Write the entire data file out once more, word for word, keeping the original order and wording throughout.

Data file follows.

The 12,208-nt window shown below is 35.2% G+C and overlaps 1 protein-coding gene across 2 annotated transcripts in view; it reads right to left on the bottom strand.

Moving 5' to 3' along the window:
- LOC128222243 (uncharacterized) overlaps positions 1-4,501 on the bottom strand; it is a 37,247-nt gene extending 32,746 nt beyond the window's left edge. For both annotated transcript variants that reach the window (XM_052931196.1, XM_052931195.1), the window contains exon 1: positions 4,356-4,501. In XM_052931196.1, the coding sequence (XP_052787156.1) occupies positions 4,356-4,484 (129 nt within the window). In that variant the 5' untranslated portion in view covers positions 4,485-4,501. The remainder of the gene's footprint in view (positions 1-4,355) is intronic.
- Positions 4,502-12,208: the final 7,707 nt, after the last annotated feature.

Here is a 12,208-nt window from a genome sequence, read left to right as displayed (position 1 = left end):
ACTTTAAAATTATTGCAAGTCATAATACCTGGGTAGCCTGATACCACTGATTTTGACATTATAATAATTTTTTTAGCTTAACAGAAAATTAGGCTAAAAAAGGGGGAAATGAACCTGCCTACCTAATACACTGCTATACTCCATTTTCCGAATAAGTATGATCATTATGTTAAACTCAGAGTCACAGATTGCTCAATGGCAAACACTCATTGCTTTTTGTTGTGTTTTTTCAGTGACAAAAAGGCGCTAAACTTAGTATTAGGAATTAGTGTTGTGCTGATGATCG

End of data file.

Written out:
The 12,208-nt window shown below is 35.2% G+C and overlaps 1 protein-coding gene across 2 annotated transcripts in view; it reads right to left on the bottom strand.

Moving 5' to 3' along the window:
- LOC128222243 (uncharacterized) overlaps positions 1-4,501 on the bottom strand; it is a 37,247-nt gene extending 32,746 nt beyond the window's left edge. For both annotated transcript variants that reach the window (XM_052931196.1, XM_052931195.1), the window contains exon 1: positions 4,356-4,501. In XM_052931196.1, the coding sequence (XP_052787156.1) occupies positions 4,356-4,484 (129 nt within the window). In that variant the 5' untranslated portion in view covers positions 4,485-4,501. The remainder of the gene's footprint in view (positions 1-4,355) is intronic.
- Positions 4,502-12,208: the final 7,707 nt, after the last annotated feature.

Here is a 12,208-nt window from a genome sequence, read left to right as displayed (position 1 = left end):
ACTTTAAAATTATTGCAAGTCATAATACCTGGGTAGCCTGATACCACTGATTTTGACATTATAATAATTTTTTTAGCTTAACAGAAAATTAGGCTAAAAAAGGGGGAAATGAACCTGCCTACCTAATACACTGCTATACTCCATTTTCCGAATAAGTATGATCATTATGTTAAACTCAGAGTCACAGATTGCTCAATGGCAAACACTCATTGCTTTTTGTTGTGTTTTTTCAGTGACAAAAAGGCGCTAAACTTAGTATTAGGAATTAGTGTTGTGCTGATGATCG